I was probably a preschooler when I first started using computer. My first computer was a clunky Windows machine with a CRT monitor. I was obsesed. I’d click around aimlessly just looking for things to do. And I had a blast, even though I had no idea what I was doing. Nowadays I kinda sorta know what I’m doing and still having fun. This post highlights some experiences along the journey from then to now.
Between the late 90s and early 2000s, I remember using Windows 95 or Windows 98 on my home computer. I toyed with MS Paint. And I’d play games like Prince of Persia, Claw, and even Minesweeper every so often. In school, I learned my first programming language Logo to draw simple shapes. It was all very exciting!
At some point my Dad set up Dial-Up and I started using the Internet. I’ll never forget pre-requisite intro music I needed each session. Using MSN Messenger to chat about nothing was a fun after-school activity. And I surfed the web from one hyperlink to another for hours on end. The bandwidth was abysmal, but still worthwhile. I also discovered "free" media via LimeWire, BitTorrent etc. and learned how to rip/burn CDs with Nero.
I have very fond memories of using consoles for their unintended purpose. My parents thought I spent too much time console gaming (I did) and decided to stop buying any more games. I went looking to the internet for "free games", and stumbled onto the world of Homebrew software. Thanks to Dark_AleX I learned all about custom firmware and hacking PSPs. And thanks to Team Twiizers’ Twilight Hack, I learned I could do so much more with my Wii. All the time I spent here fuelled my curiosity into software.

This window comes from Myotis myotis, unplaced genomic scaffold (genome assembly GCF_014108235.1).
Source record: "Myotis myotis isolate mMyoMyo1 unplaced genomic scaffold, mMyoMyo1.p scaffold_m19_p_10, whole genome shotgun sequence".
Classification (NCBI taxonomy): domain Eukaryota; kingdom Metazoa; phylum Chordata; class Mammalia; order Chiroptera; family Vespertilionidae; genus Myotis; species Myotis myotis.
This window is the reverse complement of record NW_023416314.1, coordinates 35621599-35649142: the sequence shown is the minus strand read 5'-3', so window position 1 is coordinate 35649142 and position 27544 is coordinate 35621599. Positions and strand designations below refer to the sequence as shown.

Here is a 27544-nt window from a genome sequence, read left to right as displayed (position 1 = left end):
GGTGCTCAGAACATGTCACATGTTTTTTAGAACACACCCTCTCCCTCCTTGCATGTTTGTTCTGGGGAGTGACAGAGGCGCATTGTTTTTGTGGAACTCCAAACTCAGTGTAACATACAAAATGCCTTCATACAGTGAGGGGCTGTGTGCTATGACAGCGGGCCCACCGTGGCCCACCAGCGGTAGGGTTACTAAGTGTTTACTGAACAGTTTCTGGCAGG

IB Computer Science
My first taste of computer science came in high school. I learned about algorithms and data structures in Java with BlueJ. Even though I wasn't super excited about Java, my teacher was engaging and supportive. So I stuck with the class. I even wrote a research paper as part of the class about how mobile computing will take over the world. My core arguments were weak, and I used iPhone/iPad sale trends as superficial evidence. I still like to think I was "right".
At this point, it was a no-brainer to pick Computer Science as my college major. I always found the hands-on coding assignments to be more fun than the academic aspects. But I've now come to see the complementary value of both.